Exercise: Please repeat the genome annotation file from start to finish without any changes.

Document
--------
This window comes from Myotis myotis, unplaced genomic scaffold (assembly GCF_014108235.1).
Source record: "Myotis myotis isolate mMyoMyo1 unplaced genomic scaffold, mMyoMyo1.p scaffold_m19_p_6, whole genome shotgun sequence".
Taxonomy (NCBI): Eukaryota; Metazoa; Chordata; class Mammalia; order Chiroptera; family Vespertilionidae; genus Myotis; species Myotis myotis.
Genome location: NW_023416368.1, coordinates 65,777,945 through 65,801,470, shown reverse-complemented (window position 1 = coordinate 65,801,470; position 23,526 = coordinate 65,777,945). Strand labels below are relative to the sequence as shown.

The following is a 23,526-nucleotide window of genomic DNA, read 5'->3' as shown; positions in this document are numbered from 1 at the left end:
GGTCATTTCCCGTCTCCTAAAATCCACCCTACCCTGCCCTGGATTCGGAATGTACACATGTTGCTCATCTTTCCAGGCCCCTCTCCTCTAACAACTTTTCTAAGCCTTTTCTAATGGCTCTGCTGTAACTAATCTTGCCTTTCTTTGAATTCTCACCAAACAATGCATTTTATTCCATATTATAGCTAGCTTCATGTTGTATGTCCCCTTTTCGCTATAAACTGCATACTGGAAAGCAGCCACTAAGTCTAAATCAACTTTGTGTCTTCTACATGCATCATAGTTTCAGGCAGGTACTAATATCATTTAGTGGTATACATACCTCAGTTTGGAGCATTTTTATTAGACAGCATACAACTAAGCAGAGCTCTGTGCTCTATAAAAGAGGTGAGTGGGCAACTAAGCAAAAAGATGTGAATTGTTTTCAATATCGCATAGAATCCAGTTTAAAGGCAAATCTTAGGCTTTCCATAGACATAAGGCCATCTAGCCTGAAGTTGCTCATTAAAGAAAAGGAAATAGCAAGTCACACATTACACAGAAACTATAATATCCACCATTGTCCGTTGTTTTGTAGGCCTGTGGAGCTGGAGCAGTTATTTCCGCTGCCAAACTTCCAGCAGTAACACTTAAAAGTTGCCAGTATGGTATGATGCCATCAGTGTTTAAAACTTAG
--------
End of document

This window comes from Myotis myotis, unplaced genomic scaffold (assembly GCF_014108235.1).
Source record: "Myotis myotis isolate mMyoMyo1 unplaced genomic scaffold, mMyoMyo1.p scaffold_m19_p_6, whole genome shotgun sequence".
Taxonomy (NCBI): Eukaryota; Metazoa; Chordata; class Mammalia; order Chiroptera; family Vespertilionidae; genus Myotis; species Myotis myotis.
Genome location: NW_023416368.1, coordinates 65,777,945 through 65,801,470, shown reverse-complemented (window position 1 = coordinate 65,801,470; position 23,526 = coordinate 65,777,945). Strand labels below are relative to the sequence as shown.

The following is a 23,526-nucleotide window of genomic DNA, read 5'->3' as shown; positions in this document are numbered from 1 at the left end:
GGTCATTTCCCGTCTCCTAAAATCCACCCTACCCTGCCCTGGATTCGGAATGTACACATGTTGCTCATCTTTCCAGGCCCCTCTCCTCTAACAACTTTTCTAAGCCTTTTCTAATGGCTCTGCTGTAACTAATCTTGCCTTTCTTTGAATTCTCACCAAACAATGCATTTTATTCCATATTATAGCTAGCTTCATGTTGTATGTCCCCTTTTCGCTATAAACTGCATACTGGAAAGCAGCCACTAAGTCTAAATCAACTTTGTGTCTTCTACATGCATCATAGTTTCAGGCAGGTACTAATATCATTTAGTGGTATACATACCTCAGTTTGGAGCATTTTTATTAGACAGCATACAACTAAGCAGAGCTCTGTGCTCTATAAAAGAGGTGAGTGGGCAACTAAGCAAAAAGATGTGAATTGTTTTCAATATCGCATAGAATCCAGTTTAAAGGCAAATCTTAGGCTTTCCATAGACATAAGGCCATCTAGCCTGAAGTTGCTCATTAAAGAAAAGGAAATAGCAAGTCACACATTACACAGAAACTATAATATCCACCATTGTCCGTTGTTTTGTAGGCCTGTGGAGCTGGAGCAGTTATTTCCGCTGCCAAACTTCCAGCAGTAACACTTAAAAGTTGCCAGTATGGTATGATGCCATCAGTGTTTAAAACTTAG